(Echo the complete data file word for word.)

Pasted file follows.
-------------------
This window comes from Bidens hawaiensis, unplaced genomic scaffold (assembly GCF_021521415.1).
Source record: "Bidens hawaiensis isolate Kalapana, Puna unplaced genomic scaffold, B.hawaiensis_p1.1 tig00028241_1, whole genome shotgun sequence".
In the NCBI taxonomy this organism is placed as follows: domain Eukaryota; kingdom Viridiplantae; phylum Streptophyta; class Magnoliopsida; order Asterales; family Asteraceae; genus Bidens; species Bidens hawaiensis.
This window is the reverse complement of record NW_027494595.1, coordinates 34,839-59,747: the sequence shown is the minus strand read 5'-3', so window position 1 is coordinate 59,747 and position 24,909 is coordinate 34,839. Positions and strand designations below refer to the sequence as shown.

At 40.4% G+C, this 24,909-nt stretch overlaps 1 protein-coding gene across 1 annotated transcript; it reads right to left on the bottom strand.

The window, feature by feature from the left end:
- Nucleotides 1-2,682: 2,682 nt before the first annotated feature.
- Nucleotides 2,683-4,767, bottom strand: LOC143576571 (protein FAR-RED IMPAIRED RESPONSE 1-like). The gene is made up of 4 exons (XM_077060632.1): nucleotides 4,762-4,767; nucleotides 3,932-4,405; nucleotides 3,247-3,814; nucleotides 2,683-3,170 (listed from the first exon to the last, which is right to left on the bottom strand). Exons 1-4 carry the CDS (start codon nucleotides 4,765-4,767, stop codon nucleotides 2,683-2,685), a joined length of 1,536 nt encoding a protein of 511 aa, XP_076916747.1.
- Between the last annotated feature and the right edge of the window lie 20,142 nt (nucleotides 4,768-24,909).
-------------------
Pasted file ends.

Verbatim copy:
This window comes from Bidens hawaiensis, unplaced genomic scaffold (assembly GCF_021521415.1).
Source record: "Bidens hawaiensis isolate Kalapana, Puna unplaced genomic scaffold, B.hawaiensis_p1.1 tig00028241_1, whole genome shotgun sequence".
In the NCBI taxonomy this organism is placed as follows: domain Eukaryota; kingdom Viridiplantae; phylum Streptophyta; class Magnoliopsida; order Asterales; family Asteraceae; genus Bidens; species Bidens hawaiensis.
This window is the reverse complement of record NW_027494595.1, coordinates 34,839-59,747: the sequence shown is the minus strand read 5'-3', so window position 1 is coordinate 59,747 and position 24,909 is coordinate 34,839. Positions and strand designations below refer to the sequence as shown.

At 40.4% G+C, this 24,909-nt stretch overlaps 1 protein-coding gene across 1 annotated transcript; it reads right to left on the bottom strand.

The window, feature by feature from the left end:
- Nucleotides 1-2,682: 2,682 nt before the first annotated feature.
- Nucleotides 2,683-4,767, bottom strand: LOC143576571 (protein FAR-RED IMPAIRED RESPONSE 1-like). The gene is made up of 4 exons (XM_077060632.1): nucleotides 4,762-4,767; nucleotides 3,932-4,405; nucleotides 3,247-3,814; nucleotides 2,683-3,170 (listed from the first exon to the last, which is right to left on the bottom strand). Exons 1-4 carry the CDS (start codon nucleotides 4,765-4,767, stop codon nucleotides 2,683-2,685), a joined length of 1,536 nt encoding a protein of 511 aa, XP_076916747.1.
- Between the last annotated feature and the right edge of the window lie 20,142 nt (nucleotides 4,768-24,909).